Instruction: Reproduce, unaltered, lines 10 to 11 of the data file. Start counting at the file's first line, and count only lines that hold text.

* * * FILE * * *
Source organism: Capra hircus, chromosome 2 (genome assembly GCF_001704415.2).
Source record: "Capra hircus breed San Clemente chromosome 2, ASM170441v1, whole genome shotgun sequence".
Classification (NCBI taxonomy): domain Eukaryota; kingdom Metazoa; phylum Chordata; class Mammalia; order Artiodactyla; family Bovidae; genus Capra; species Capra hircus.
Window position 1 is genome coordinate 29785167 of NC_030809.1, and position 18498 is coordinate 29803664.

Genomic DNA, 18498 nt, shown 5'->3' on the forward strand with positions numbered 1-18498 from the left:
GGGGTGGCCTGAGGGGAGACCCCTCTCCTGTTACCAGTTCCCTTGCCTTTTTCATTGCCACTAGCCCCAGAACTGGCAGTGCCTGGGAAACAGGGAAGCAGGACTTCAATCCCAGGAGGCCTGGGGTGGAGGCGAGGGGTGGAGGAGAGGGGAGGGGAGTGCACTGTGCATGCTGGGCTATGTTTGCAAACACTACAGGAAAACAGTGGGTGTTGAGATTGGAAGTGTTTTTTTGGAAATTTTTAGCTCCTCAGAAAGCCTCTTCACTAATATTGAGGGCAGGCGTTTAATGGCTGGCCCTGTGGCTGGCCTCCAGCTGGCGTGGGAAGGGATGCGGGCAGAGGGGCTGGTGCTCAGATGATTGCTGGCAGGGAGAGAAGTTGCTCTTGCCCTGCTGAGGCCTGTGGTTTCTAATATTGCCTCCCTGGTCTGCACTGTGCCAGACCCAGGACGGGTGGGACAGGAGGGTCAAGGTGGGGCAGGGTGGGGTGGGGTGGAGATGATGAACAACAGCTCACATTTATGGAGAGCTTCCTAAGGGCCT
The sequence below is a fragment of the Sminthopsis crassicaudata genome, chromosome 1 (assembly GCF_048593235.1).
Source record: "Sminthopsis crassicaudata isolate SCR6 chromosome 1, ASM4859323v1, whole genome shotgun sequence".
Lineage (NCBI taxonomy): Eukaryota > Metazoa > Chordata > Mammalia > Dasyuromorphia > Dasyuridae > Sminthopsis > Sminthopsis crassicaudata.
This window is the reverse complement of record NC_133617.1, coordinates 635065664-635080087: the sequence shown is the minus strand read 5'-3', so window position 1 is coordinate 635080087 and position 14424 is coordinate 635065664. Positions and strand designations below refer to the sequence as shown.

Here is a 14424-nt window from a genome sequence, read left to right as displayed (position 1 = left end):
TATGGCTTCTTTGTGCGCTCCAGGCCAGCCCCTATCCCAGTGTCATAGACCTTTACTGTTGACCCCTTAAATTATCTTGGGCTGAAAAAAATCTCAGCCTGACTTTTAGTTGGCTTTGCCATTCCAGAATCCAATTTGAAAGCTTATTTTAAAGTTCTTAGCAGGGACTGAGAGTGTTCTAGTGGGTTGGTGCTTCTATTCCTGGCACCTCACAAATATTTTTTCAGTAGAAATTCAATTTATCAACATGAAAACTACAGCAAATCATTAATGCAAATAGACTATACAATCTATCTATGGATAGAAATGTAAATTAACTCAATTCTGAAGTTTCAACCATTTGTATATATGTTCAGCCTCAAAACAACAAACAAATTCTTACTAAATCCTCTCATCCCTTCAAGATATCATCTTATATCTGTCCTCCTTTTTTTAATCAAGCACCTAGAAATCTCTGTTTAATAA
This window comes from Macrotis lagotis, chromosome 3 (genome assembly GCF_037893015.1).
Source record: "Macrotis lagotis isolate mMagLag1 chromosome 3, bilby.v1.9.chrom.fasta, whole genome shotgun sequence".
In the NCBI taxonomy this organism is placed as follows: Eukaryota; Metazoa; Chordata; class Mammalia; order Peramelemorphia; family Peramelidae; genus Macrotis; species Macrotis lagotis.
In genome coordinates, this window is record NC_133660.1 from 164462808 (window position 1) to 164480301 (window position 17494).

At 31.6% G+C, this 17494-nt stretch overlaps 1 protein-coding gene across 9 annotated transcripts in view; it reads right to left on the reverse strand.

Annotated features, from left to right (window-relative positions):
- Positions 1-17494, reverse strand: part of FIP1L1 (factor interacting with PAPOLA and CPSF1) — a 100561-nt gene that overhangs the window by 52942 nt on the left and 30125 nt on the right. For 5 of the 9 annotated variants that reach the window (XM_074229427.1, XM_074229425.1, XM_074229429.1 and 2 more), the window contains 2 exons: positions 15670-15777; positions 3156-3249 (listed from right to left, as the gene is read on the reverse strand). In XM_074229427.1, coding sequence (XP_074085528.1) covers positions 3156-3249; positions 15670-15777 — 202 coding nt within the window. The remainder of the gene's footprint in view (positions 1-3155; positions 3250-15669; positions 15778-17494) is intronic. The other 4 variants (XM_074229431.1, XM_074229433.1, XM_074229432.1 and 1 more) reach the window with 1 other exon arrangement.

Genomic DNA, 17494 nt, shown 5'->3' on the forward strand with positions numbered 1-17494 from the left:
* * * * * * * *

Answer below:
This window is the reverse complement of record NC_133617.1, coordinates 635065664-635080087: the sequence shown is the minus strand read 5'-3', so window position 1 is coordinate 635080087 and position 14424 is coordinate 635065664. Positions and strand designations below refer to the sequence as shown.

Here is a 14424-nt window from a genome sequence, read left to right as displayed (position 1 = left end):